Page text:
What I didn’t need at that time (and I suspect you don’t either if you are at that stage of your career) is another set of things to add to the end of an already impossibly long to-do list. Instead, what might be helpful is some insight as to why rest and play are important enough to prioritize even in the midst of seemingly endless demands at work and at home (along with a couple of practical suggestions on how you might begin).
A Better Theology of Rest and Play
As important as work is, work isn’t meant to define us. To say it more precisely, work should be an expression of our identity, not a means through which we “earn” our identity. The problem with restless work is that our work soon becomes who we are. God’s original Sabbath command—taking one day off a week to rest—was given to God’s people who were used to working 24/7. There were no “days off” for slaves in Egypt (or, for that matter, in the ancient world more generally). Today, we don’t think of ourselves as slaves to our work, but is working 24/7 really that much different? Ironically, we now do voluntarily what Israel was coerced to do long ago. The pay and working conditions are no doubt better, but our identities are distorted all the same. We become what we do.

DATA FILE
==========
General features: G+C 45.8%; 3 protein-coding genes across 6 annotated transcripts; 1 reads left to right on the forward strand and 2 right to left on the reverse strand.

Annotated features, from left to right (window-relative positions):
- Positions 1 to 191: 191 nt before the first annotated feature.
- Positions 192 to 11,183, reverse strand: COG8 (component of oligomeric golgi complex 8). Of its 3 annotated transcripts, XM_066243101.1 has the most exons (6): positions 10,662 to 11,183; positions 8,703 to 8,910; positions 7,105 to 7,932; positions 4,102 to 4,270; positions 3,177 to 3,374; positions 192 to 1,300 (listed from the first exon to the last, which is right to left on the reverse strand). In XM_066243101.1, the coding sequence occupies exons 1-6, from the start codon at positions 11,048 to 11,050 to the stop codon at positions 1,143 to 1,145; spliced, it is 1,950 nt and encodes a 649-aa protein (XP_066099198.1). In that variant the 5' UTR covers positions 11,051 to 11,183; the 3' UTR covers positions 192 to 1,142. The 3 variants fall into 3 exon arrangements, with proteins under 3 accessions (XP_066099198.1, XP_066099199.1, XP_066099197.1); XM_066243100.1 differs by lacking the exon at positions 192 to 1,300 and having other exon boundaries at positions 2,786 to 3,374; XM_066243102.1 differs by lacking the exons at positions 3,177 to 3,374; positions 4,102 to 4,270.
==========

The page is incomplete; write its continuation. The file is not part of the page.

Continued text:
In a 24/7 world of work, both ancient and modern, God calls us to remember who we are and whose we are. We are children of God, made in God’s image and likeness, who are loved not because of what we do, but simply because of who God is and who we are. We don’t have to earn God’s love by what we accomplish. Nor do we have to anxiously try to “play God” by taking on all the work that God alone can do. Instead, work is meant to be an expression of our love for God within the limits God has given us as human beings.